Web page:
The process of renewing your obligation to pay a debt is called reaffirmation or reaffirming. Reaffirming a debt is voluntary and is not required by the law. You may voluntarily repay any debt instead of signing a reaffirmation agreement, but there may be other reasons that you will want to reaffirm a specific debt such as a vehicle loan. For example, if you owe money on your primary automobile but are delinquent and want to keep the automobile, you may want to reaffirm the debt to make the lender happy and allow you to retain the automobile provided you pay the debt.
Can I stop creditors from contacting me after I file bankruptcy?
After you file, you are immediately protected from your creditors, and they must stop all attempts to contact you or collect their debt. This is called an automatic stay. Thereafter, if a creditor attempts to collect a debt, immediately notify the creditor in writing that you have filed bankruptcy, and provide them with the case name, case number and filing date, or provide a copy of the petition that shows it was filed. If the creditor still continues to attempt to collect the debt, you may be entitled to take legal action against it. If you have a lawyer, the lawyer will typically handle this for you.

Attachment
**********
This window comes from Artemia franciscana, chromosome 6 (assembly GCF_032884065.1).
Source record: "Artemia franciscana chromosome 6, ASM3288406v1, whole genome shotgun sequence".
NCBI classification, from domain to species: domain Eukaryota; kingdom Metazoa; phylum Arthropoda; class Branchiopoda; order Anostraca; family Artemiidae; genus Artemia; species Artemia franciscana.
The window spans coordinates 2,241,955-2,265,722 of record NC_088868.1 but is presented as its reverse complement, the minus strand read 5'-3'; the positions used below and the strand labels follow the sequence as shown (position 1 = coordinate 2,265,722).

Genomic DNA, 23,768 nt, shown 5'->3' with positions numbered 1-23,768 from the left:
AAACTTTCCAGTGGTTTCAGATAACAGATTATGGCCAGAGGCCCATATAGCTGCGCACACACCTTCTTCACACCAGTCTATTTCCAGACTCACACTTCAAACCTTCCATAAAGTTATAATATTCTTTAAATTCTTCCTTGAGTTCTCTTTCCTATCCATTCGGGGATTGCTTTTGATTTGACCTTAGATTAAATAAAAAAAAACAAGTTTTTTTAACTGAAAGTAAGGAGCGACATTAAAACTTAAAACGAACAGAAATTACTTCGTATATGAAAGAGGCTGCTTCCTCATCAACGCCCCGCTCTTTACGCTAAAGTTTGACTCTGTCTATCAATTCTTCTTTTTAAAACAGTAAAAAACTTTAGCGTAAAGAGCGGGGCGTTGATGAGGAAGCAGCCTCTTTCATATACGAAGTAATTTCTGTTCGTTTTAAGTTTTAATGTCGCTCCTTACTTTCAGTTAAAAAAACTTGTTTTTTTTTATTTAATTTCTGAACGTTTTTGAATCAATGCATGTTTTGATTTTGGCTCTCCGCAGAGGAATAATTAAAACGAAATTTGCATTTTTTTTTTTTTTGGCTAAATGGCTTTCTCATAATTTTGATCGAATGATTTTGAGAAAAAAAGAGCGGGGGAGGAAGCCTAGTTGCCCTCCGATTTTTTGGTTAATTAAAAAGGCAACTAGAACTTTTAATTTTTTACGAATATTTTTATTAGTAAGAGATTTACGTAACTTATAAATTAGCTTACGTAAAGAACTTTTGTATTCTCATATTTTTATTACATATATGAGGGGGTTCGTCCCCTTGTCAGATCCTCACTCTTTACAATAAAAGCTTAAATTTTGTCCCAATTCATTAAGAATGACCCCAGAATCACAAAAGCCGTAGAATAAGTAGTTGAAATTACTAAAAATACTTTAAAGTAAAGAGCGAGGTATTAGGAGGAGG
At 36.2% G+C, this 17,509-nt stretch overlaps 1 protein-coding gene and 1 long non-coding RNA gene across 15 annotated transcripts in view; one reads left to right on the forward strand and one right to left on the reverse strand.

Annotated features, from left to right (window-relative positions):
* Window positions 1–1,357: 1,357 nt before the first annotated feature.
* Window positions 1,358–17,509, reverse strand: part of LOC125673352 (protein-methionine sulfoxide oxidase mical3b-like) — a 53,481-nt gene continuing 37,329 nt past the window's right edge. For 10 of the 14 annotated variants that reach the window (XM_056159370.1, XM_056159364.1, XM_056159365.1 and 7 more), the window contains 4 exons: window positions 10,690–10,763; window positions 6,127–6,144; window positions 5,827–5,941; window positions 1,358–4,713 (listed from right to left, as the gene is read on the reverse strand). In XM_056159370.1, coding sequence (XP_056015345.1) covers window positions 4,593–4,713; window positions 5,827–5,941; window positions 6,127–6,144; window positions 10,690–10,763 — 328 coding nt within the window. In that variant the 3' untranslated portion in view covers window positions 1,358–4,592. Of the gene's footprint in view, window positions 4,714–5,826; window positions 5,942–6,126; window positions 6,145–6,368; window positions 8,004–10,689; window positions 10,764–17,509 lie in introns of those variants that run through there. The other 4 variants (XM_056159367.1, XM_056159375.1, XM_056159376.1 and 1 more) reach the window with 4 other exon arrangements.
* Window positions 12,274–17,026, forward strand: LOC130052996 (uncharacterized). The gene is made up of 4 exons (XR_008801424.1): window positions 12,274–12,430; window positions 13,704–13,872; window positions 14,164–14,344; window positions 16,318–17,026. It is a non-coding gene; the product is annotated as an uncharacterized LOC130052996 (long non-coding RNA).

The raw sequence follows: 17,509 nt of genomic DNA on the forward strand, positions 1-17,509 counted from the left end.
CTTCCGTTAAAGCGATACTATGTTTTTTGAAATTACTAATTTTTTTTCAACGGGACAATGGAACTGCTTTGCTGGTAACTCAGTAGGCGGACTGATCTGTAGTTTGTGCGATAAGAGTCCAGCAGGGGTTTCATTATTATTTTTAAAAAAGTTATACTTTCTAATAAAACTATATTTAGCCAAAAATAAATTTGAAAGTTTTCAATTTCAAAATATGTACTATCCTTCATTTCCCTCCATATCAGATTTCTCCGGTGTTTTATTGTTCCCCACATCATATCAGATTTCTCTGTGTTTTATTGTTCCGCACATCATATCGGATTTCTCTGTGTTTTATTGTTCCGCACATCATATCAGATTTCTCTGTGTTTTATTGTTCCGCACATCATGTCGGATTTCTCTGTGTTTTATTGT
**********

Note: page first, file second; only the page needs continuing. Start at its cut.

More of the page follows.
Is it possible for my creditors to object to my bankruptcy filing or plan?
Yes. Bankruptcy filings allow creditors to object to how specific debts are paid in a Chapter 13 plan or the repayment or cancellation in its entirety. In Chapter 7, creditors normally have 60 days after the first meeting of creditors to object to the discharge of a specific debt. If no objections are filed, the court issues the discharge order, the trustee collects and sells non-assets, and then distributes the proceeds to the creditors as prescribed by law. If there are objections, the bankruptcy proceedings, less the objected debt(s), continue. A trial may be required to determine the objectionable issues. In Chapter 13, creditors can object to the Chapter 13 plan for repayment and the court may take this into consideration. If there are no objections filed by creditors or the trustee, the plan may be confirmed as filed.